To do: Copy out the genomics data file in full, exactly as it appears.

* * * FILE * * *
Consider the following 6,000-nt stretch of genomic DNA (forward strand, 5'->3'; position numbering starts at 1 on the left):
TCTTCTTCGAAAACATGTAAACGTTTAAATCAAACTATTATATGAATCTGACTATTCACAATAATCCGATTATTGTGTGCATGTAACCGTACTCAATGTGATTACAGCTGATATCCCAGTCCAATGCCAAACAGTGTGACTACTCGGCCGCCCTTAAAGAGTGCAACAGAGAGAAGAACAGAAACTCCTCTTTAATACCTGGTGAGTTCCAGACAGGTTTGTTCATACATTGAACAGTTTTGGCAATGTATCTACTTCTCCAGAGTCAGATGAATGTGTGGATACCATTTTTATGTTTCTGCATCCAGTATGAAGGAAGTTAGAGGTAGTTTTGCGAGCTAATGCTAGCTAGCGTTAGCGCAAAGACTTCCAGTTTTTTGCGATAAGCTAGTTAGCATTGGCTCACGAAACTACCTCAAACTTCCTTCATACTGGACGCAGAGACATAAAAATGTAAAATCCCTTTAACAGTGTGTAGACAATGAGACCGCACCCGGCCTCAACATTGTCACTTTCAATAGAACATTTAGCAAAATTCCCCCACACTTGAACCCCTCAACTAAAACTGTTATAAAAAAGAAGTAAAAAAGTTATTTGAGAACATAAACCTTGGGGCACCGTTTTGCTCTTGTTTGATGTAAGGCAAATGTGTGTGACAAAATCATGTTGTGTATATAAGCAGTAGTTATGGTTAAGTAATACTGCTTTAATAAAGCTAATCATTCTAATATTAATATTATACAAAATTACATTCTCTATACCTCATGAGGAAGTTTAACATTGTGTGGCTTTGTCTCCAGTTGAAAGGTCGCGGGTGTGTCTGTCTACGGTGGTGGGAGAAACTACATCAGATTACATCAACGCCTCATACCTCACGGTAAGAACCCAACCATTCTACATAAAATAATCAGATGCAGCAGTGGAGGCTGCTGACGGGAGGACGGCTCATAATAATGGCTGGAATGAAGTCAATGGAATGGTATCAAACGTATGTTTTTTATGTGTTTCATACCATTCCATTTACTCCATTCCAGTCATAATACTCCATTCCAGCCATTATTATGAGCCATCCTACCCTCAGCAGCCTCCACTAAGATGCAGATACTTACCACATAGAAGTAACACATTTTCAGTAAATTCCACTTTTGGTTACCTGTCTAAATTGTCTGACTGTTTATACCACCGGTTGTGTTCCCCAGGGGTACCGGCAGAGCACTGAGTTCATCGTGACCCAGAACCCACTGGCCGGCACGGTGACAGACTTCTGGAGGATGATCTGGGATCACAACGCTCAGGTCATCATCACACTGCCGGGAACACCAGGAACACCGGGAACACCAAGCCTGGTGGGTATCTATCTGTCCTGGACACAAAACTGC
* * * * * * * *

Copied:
Consider the following 6,000-nt stretch of genomic DNA (forward strand, 5'->3'; position numbering starts at 1 on the left):
TCTTCTTCGAAAACATGTAAACGTTTAAATCAAACTATTATATGAATCTGACTATTCACAATAATCCGATTATTGTGTGCATGTAACCGTACTCAATGTGATTACAGCTGATATCCCAGTCCAATGCCAAACAGTGTGACTACTCGGCCGCCCTTAAAGAGTGCAACAGAGAGAAGAACAGAAACTCCTCTTTAATACCTGGTGAGTTCCAGACAGGTTTGTTCATACATTGAACAGTTTTGGCAATGTATCTACTTCTCCAGAGTCAGATGAATGTGTGGATACCATTTTTATGTTTCTGCATCCAGTATGAAGGAAGTTAGAGGTAGTTTTGCGAGCTAATGCTAGCTAGCGTTAGCGCAAAGACTTCCAGTTTTTTGCGATAAGCTAGTTAGCATTGGCTCACGAAACTACCTCAAACTTCCTTCATACTGGACGCAGAGACATAAAAATGTAAAATCCCTTTAACAGTGTGTAGACAATGAGACCGCACCCGGCCTCAACATTGTCACTTTCAATAGAACATTTAGCAAAATTCCCCCACACTTGAACCCCTCAACTAAAACTGTTATAAAAAAGAAGTAAAAAAGTTATTTGAGAACATAAACCTTGGGGCACCGTTTTGCTCTTGTTTGATGTAAGGCAAATGTGTGTGACAAAATCATGTTGTGTATATAAGCAGTAGTTATGGTTAAGTAATACTGCTTTAATAAAGCTAATCATTCTAATATTAATATTATACAAAATTACATTCTCTATACCTCATGAGGAAGTTTAACATTGTGTGGCTTTGTCTCCAGTTGAAAGGTCGCGGGTGTGTCTGTCTACGGTGGTGGGAGAAACTACATCAGATTACATCAACGCCTCATACCTCACGGTAAGAACCCAACCATTCTACATAAAATAATCAGATGCAGCAGTGGAGGCTGCTGACGGGAGGACGGCTCATAATAATGGCTGGAATGAAGTCAATGGAATGGTATCAAACGTATGTTTTTTATGTGTTTCATACCATTCCATTTACTCCATTCCAGTCATAATACTCCATTCCAGCCATTATTATGAGCCATCCTACCCTCAGCAGCCTCCACTAAGATGCAGATACTTACCACATAGAAGTAACACATTTTCAGTAAATTCCACTTTTGGTTACCTGTCTAAATTGTCTGACTGTTTATACCACCGGTTGTGTTCCCCAGGGGTACCGGCAGAGCACTGAGTTCATCGTGACCCAGAACCCACTGGCCGGCACGGTGACAGACTTCTGGAGGATGATCTGGGATCACAACGCTCAGGTCATCATCACACTGCCGGGAACACCAGGAACACCGGGAACACCAAGCCTGGTGGGTATCTATCTGTCCTGGACACAAAACTGC